Big five priorities

“While the South African economy is weak, we must acknowledge that this country has a big business foundation - one of the best out of emerging markets, with production parallel to China and Brazil,” said Paul Jacobson, co-author of McKinsey & Company’s report South Africa’s Big Five: Bold priorities for inclusive growth.

Speaking at the Mail & Guardian and Gordon Institute of Business Sciences (GIBS) second Critical Thinking Forum on February 25 2016 in Illovo, Sandton, Jacobson’s keynote address led into a panel discussion on the topic of “Reimagining South Africa: What does the future hold and who is going to take South Africa forward?”

Jacobson outlined the five opportunities that the McKinsey researchers believe can advance South Africa, which are: advanced manufacturing, infrastructure productivity, natural gas, service exports and raw and processed agricultural exports.

“South Africa can be a meaningful player in advanced manufacturing, particularly in terms of automotive, chemical, mechanical - and is a world leader in the production and export of centrifuges,” he said. “We could build on this and produce products and services adjacent to our strengths. To unlock our potential, we need to focus on our core skill sets, leveraging from our existing skills base and leveraging on our investment in machinery.”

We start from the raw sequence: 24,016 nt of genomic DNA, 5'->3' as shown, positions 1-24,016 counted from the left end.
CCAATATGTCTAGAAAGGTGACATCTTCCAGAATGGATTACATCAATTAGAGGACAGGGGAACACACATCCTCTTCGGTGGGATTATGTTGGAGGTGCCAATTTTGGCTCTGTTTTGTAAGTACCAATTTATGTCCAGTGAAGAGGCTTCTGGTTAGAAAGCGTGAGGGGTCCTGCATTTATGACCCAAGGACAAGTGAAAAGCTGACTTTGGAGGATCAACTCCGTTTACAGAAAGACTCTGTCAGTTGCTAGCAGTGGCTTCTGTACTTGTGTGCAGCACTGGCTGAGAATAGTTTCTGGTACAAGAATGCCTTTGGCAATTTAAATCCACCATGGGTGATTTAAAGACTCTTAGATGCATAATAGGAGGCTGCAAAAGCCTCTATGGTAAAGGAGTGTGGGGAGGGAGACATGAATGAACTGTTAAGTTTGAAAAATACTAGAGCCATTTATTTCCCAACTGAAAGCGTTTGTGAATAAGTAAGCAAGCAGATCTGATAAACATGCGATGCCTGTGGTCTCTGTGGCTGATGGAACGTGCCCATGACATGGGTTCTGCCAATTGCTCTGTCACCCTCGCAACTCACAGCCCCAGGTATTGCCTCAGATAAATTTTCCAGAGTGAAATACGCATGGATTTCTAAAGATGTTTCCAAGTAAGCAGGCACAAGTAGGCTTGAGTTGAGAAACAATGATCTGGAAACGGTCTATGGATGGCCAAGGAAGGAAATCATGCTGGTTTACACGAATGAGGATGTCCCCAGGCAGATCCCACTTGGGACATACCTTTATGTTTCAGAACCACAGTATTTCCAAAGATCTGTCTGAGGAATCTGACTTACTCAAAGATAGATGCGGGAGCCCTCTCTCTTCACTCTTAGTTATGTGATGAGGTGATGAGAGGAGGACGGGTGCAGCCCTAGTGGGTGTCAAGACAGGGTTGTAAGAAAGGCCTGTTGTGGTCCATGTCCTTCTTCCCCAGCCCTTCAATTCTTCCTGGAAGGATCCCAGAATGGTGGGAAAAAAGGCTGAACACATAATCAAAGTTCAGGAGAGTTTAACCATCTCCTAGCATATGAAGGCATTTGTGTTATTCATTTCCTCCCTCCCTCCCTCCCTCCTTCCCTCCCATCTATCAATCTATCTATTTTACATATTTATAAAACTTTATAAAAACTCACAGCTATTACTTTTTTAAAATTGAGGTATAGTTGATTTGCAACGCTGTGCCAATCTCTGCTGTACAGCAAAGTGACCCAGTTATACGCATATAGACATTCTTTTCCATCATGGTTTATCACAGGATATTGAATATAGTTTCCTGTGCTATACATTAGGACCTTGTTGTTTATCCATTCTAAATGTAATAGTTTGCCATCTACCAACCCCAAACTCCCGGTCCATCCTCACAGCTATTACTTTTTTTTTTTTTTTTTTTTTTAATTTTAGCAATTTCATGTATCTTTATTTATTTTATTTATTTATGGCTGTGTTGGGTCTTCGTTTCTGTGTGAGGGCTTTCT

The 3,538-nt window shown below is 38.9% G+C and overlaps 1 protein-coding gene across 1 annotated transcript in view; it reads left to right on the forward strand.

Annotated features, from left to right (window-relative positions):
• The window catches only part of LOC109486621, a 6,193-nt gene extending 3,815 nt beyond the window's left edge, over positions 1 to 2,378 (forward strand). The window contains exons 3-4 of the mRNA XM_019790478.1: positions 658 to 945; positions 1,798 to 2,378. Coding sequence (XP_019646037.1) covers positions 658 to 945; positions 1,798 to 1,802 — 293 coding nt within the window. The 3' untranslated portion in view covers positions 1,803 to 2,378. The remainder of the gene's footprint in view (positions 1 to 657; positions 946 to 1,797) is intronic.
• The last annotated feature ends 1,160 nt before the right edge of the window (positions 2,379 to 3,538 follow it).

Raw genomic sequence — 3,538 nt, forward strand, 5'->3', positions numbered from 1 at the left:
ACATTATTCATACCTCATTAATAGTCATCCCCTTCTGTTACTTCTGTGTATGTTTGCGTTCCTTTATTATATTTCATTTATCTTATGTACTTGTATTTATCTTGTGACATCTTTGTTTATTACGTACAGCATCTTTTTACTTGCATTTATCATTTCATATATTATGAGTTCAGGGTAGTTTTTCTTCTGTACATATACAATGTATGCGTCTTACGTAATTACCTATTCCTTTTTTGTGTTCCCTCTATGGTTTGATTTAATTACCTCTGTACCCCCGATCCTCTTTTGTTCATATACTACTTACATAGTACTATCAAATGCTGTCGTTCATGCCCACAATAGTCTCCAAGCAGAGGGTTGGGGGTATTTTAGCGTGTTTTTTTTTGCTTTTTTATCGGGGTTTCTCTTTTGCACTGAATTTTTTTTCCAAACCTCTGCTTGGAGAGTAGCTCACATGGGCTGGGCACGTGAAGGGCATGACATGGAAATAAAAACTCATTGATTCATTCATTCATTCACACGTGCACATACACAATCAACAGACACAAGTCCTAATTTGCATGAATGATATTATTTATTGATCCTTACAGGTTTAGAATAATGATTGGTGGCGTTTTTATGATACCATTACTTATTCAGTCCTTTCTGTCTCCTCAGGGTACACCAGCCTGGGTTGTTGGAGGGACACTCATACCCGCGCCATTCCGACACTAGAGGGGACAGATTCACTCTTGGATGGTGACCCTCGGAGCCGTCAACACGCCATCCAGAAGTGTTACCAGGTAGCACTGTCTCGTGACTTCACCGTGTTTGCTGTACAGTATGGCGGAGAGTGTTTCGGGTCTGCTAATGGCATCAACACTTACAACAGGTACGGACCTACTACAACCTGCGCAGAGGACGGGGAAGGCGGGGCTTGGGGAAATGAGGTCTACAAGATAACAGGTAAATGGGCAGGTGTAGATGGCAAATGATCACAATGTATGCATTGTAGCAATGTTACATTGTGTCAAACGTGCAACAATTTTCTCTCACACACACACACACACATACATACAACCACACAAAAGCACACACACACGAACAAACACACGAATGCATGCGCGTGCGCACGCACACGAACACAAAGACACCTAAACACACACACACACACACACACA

He said that if this country’s government and business prioritised the “big five”, this could increase GDP growth by 1.1% per annum, adding one trillion rands to annual GDP by 2030 and creating 3.4 million jobs.

The second-largest economy in Africa - after Nigeria - South Africa has a good business environment, particularly in the area of corporate governance, a growing consumer class and six upwardly mobile cities. This is tempered by poor growth and job creation, slowing investment, enduring poverty and growing pessimism both domestically and internationally. Jacobson and the other panellists stressed the importance of reversing negative trends.

Fiscal prudence